NOTE FROM THE EDITOR:
A reply to a Facebook political posting regarding democracy and republic caused a small argument with another FB friend, which indicated to me that there is lack of information in many people regarding the difference between the two. Because I believe every citizen should know this, I went and found the article below, which I hope will bring some light to those who lack information about the difference between democracy and republic. – Marvin Ramírez
by unknown author
Nowadays, many people are not clear on the concepts “Democracy” and “Republic” and often confuse them.
The term “Democracy” refers to a form of government. Our country, adopted the Representative Democracy, by means of which, the authorities are elected by the direct vote of the citizens (articles 1 and 22 of the C.N.)
On the other hand, a “Republic” is a political system, based on the rule of law (Constitution) and the equality of all its inhabitants before the law (articles 15 and 16 of the C.N.)
In modern democracy, the so-called “rule of the majority” plays a decisive role, that is, the right of the majority to adopt its position when there are various proposals.
However, this position should never affect the fundamental rights of minorities or individuals.
For a true democracy to work, there must be (for example): periodicity in the positions, publicity of the acts of government, responsibility of politicians and public officials, sovereignty of the law, respect for opposing ideas, equality before the law, law, suitability as a condition of access to public office, etc.
For a true republic to work, there must be real independence and control among the powers that comprise it: The Executive (President), The Legislative Power (Deputies and Senators) and the Judiciary (Supreme Court and other lower courts).
This Division of Powers, emerged as a way to protect the citizen against the State.
In antiquity, these powers were monopolized by the absolutist monarchy which was attributed the abuse of power in dealing with people (despotism).
Some disturbing questions now arise.
A government can be democratically elected (by legitimately winning elections), but its exercise may not be elected if, for example, it does not meet the needs of the population.
Likewise, it can happen that a ruler is democratic in its origin and in its exercise, but not republican in its management if, for example, it does not ensure or ignore the division of powers.
In our daily reality, there is ample evidence to worry about the critical path our country has taken.
These are some of them: the Congress of the Nation delegates faculties to the president when this is expressly prohibited in the CN, the ruling party does not respect or heed the opinions of the opposition, the executive does not respect the judicial decisions and signs decrees being in functions the legislative chambers, subsidies and patronage are paid with the contribution of agonized retirees, the media are persecuted and freedom of expression is threatened (of those who think differently from the government), wills are bought, indices are falsified official, confidential information and public money are used for political purposes, confiscatory taxes, etc., etc. are applied.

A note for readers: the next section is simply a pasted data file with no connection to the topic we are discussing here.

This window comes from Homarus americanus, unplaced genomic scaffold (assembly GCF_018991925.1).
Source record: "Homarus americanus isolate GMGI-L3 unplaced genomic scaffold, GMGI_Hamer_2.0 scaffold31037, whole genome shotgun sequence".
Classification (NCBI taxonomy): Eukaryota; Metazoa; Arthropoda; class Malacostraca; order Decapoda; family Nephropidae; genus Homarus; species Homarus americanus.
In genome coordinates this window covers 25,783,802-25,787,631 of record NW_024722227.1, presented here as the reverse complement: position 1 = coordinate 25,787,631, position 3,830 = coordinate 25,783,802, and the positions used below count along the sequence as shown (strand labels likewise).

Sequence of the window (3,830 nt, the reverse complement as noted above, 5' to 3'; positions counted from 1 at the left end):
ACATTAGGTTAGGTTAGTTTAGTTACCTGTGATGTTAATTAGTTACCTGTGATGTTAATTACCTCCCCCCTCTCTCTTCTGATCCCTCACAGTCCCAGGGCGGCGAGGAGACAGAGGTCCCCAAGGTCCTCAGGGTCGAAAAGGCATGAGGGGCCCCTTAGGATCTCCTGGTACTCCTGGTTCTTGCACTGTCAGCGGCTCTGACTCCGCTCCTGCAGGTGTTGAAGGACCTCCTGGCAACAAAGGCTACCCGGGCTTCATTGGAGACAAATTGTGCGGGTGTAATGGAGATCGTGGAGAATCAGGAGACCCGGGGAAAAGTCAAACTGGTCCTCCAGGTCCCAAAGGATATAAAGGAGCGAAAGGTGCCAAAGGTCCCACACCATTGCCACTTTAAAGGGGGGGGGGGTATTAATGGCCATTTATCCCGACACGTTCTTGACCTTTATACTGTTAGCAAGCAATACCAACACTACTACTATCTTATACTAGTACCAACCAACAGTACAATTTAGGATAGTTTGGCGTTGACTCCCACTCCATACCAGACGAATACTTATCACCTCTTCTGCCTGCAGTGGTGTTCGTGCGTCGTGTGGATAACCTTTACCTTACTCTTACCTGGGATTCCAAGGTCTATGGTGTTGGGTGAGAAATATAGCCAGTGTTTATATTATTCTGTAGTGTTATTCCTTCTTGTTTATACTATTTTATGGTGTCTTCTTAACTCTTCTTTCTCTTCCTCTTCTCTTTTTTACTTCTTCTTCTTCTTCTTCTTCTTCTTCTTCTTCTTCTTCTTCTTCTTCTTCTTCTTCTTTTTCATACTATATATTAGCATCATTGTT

It is regrettable to observe how institutions are despised and, at the same time, it is clear how justice is not willing to take action on these issues while the National Congress remains indifferent.
Can a government then be democratic and not republican?
We have contemporary examples such as Venezuela, Ecuador and Bolivia, where popular leaders who have come to power through the support of majorities in democratic processes, have ended the rule of law and have turned the judicial system and the forces of order into instruments of repression and political persecution.
Strictly speaking, these governments have not ceased to be democratic. After all, the abuses they have committed have had the tacit or explicit approval of the majority of their respective populations.
That is why, being despotic and antirepublicans boast of being democratic. And they use democracy as an argument, in the strict sense of support of the majorities through the ballot boxes, to put an end to the Republic.
So that our country does not follow this path, we must “educate the sovereign”, that is, the citizen.
The population should understand that democracy is not extinguished in the act of election of a majority, but must be practiced every day respecting the institutions and all sectors of the people, preventing circumstantial majorities from abusing minorities.
It is precisely to avoid these evils that the Republic and the Powers Division were created.
Currently the lack of knowledge is such that people do not know that the National Deputies and Senators represent the interests of the people of the provinces that elected them (articles 45 and 54 of the CN). An immense majority believes that the function of these delegates is to defend or oppose the government, by raising their hands and blindly obeying the bloc leader.
It is the Republic that gives the framework for democracy to really work and it is the division of powers that enables the rights and guarantees of citizens to be respected. It is in this way that Democracy can act correctly.
Nowadays, it seems that in practice there is no other power than the executive ruling at will by decree, and that the Republic is a simple euphemism that only serves to justify the excesses of the current government.